A late Charleston businessman is being remembered for his enthusiasm for life and his contributions to the Kanawha Valley.
Isaac “Ike” Smith IV, a retired banker and land company executive, died June 22 at age 89.
Smith grew up in Kanawha City and graduated from Charleston High School, Washington and Lee University and the Washington and Lee School of Law, according to his obituary.
He joined Kanawha Banking & Trust Company in 1960 before advancing to president and CEO of KB&T and Intermountain Bankshares, Inc. in 1982. In 1986, KB&T was acquired by United Bankshares, Inc. and became an office of United Bank.
Richard Adams, chairman and CEO of United Bankshares, worked with Smith to merge the two companies.
Smith was “one of the greatest people I’ve ever known. A tremendous personality,” Adams said. “People loved Ike Smith. I told him when he retired that he could have his office on the third floor of the United Bank building as long as he liked.”
The office is still there, filled with memorabilia from Smith, Adams said.”I think that demonstrates the respect I have for Ike and his entire family,” he said.
Smith served as president of United Bank and United Bankshares, Inc. After his retirement, he continued as an emeritus director of United Bankshares, Inc.
D.F. Mock, United Bank’s regional president of West Virginia Markets, said he met Smith early in his career. When Mock relocated to the Charleston market in 2015, Smith took an interest in helping Mock become acclimated into the business community by introducing him to civic clubs and organizations, he said.
“He proposed me for membership into the Rotary Club of Charleston and recommended me for nomination to the board of directors of the West Virginia Humanities Council,” Mock said in a written statement. “I will always cherish the kind, heartfelt message he shared with the Rotary Club when he introduced me as a new member. I am grateful of our conversations as he reflected on the history of the banking industry in the Kanawha Valley and I value the wisdom he shared with me on the importance of community involvement and service. I admired his caring spirit, selflessness and ability to make you feel good. He truly had a meaningful positive impact on many individuals throughout his life.”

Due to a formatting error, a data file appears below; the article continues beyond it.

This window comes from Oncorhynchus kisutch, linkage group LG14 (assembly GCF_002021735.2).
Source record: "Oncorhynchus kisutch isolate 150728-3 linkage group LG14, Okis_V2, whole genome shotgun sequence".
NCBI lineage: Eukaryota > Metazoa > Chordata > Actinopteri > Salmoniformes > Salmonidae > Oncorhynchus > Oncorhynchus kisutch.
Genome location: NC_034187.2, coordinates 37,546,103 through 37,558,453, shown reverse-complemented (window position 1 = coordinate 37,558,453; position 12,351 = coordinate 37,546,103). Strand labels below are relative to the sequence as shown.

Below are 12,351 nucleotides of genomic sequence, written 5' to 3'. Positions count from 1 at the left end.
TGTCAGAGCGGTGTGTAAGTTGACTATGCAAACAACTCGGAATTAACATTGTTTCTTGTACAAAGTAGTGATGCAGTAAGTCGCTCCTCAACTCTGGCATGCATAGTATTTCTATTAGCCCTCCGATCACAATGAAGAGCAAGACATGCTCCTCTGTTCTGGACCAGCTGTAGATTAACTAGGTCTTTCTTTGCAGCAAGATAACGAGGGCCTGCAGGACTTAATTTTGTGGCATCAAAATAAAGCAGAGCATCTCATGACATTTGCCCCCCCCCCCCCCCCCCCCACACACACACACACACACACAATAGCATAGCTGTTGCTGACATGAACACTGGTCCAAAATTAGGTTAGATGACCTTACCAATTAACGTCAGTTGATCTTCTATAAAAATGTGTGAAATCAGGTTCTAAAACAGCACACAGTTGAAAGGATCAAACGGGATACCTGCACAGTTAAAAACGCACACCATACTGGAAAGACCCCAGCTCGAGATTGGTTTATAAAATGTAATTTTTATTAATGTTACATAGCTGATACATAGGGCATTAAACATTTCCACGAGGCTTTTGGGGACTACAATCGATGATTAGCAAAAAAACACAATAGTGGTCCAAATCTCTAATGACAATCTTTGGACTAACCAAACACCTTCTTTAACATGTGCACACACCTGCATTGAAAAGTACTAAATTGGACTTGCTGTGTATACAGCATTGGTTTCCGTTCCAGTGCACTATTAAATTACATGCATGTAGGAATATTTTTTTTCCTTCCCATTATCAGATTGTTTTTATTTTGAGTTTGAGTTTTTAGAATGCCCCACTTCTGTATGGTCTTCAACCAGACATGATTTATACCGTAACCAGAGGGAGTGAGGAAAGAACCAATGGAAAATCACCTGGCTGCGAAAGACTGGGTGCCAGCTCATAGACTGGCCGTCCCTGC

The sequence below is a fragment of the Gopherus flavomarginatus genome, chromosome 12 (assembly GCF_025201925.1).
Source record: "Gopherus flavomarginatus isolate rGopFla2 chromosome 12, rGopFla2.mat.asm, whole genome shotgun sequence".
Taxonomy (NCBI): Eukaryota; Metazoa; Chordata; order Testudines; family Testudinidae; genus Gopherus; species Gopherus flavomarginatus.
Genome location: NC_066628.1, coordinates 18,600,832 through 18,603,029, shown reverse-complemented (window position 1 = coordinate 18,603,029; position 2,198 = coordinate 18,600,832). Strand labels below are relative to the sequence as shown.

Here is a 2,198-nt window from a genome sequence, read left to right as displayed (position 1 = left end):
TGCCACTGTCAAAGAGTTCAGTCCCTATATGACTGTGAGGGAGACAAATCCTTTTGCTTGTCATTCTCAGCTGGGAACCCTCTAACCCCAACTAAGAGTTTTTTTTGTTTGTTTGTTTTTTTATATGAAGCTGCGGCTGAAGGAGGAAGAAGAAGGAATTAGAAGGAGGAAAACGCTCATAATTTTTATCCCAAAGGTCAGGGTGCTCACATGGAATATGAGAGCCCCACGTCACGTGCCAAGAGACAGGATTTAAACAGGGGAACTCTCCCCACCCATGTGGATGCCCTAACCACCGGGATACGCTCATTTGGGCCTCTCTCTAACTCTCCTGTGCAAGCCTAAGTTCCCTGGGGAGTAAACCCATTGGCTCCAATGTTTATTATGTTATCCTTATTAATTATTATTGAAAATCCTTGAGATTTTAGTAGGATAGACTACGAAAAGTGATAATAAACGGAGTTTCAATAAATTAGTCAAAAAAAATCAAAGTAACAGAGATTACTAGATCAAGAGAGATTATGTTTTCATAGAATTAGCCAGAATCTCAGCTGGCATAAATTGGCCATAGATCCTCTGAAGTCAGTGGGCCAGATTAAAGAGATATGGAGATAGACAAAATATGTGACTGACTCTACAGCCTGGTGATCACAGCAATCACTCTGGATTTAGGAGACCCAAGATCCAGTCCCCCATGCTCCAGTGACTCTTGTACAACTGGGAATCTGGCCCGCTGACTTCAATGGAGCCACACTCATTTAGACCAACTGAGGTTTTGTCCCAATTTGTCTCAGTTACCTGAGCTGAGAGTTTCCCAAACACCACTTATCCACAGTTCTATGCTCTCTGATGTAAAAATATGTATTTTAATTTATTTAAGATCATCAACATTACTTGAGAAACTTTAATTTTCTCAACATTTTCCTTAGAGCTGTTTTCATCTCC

In addition to banking, Smith managed four family real estate and land development companies — Kanawha City Company, West Virginia Coal Land Company, Kanawha Company, and Roxalana Land Company, which merged to form Kanawha-Roxalana Company in 2000. He was president and CEO of the company until he retired in 2017.
Smith’s son, Lyle Smith, worked with him in real estate and in banking.
“I learned more about evaluating and appreciating people than I did about evaluating balance sheets and income statements,” Lyle Smith said. He said his dad had the ability to see good in other people and build off it, instead of dwelling on the negative.
Lyle Smith said his father loved all of the activities he was involved with.
“He was a guy that had been a lot of things and had a long life,” Lyle Smith said. “He was so enthusiastic and so passionate about everything he did ... all the activities he did he did with a lot of passion and enthusiasm.”
He also loved his church, Kanawha United Presbyterian, his daughter, Lisa Smith said.
“He was the most enthusiastic person, with a keen interest and an intense joy in what he loved, and he loved a lot of things,” Lisa Smith said. “He loved his family and his friends. He loved Charleston and the Kanawha Valley so much, and the state of West Virginia. He proudly shared a birth with West Virginia on June 20.”
Among his many accolades, Ike Smith was the 1990 recipient of YMCA’s Spirit of the Valley Award. He received the Charleston Renaissance Corporation “Volunteer of the Year Award” in 2000. He and his wife, Stuart, were the recipients of the 2020 “Good Scouter” award by the Buckskin Council of the Boy Scouts of America.
Smith also served in various roles for several community and business organizations, including Rotary International, Charleston Area Chamber of Commerce, Charleston Urban Renewal Authority and West Virginia Humanities Council, among others. He was trustee emeritus of the board of trustees for Washington and Lee and the University of Charleston.
Brad Ritchie, president of Summit Community Bank, worked with Smith earlier in his career when Ritchie was market president at United Bank. Ritchie said in the 11 years he worked for Smith, he asked more about what ways they were helping charities than he did about how much money they made.
“What I will remember is Ike had a unique ability to only see the good in people,” Ritchie said. “And not only see the good, he would magnify the good.”
A memorial service for Smith is planned for 11 a.m. Tuesday at Kanawha United Presbyterian Church in Charleston.